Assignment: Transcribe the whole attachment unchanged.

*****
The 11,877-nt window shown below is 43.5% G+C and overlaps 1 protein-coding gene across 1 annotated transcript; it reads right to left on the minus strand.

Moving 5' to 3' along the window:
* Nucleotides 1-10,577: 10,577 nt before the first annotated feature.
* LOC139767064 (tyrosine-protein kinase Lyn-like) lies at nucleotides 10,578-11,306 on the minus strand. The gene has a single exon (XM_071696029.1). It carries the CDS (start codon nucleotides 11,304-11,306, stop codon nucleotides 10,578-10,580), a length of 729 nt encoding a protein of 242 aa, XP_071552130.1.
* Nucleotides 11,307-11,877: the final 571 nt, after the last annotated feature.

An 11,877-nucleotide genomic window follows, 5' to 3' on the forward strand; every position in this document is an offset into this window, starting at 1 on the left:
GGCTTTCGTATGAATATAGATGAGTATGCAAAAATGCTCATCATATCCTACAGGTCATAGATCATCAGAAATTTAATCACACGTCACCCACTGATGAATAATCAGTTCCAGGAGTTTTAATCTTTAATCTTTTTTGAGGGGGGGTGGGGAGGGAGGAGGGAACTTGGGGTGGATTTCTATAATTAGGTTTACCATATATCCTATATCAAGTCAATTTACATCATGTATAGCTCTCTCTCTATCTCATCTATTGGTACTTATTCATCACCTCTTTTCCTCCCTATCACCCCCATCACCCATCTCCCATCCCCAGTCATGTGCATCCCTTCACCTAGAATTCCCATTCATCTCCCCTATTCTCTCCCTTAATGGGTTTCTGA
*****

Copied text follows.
The 11,877-nt window shown below is 43.5% G+C and overlaps 1 protein-coding gene across 1 annotated transcript; it reads right to left on the minus strand.

Moving 5' to 3' along the window:
* Nucleotides 1-10,577: 10,577 nt before the first annotated feature.
* LOC139767064 (tyrosine-protein kinase Lyn-like) lies at nucleotides 10,578-11,306 on the minus strand. The gene has a single exon (XM_071696029.1). It carries the CDS (start codon nucleotides 11,304-11,306, stop codon nucleotides 10,578-10,580), a length of 729 nt encoding a protein of 242 aa, XP_071552130.1.
* Nucleotides 11,307-11,877: the final 571 nt, after the last annotated feature.

An 11,877-nucleotide genomic window follows, 5' to 3' on the forward strand; every position in this document is an offset into this window, starting at 1 on the left:
GGCTTTCGTATGAATATAGATGAGTATGCAAAAATGCTCATCATATCCTACAGGTCATAGATCATCAGAAATTTAATCACACGTCACCCACTGATGAATAATCAGTTCCAGGAGTTTTAATCTTTAATCTTTTTTGAGGGGGGGTGGGGAGGGAGGAGGGAACTTGGGGTGGATTTCTATAATTAGGTTTACCATATATCCTATATCAAGTCAATTTACATCATGTATAGCTCTCTCTCTATCTCATCTATTGGTACTTATTCATCACCTCTTTTCCTCCCTATCACCCCCATCACCCATCTCCCATCCCCAGTCATGTGCATCCCTTCACCTAGAATTCCCATTCATCTCCCCTATTCTCTCCCTTAATGGGTTTCTGA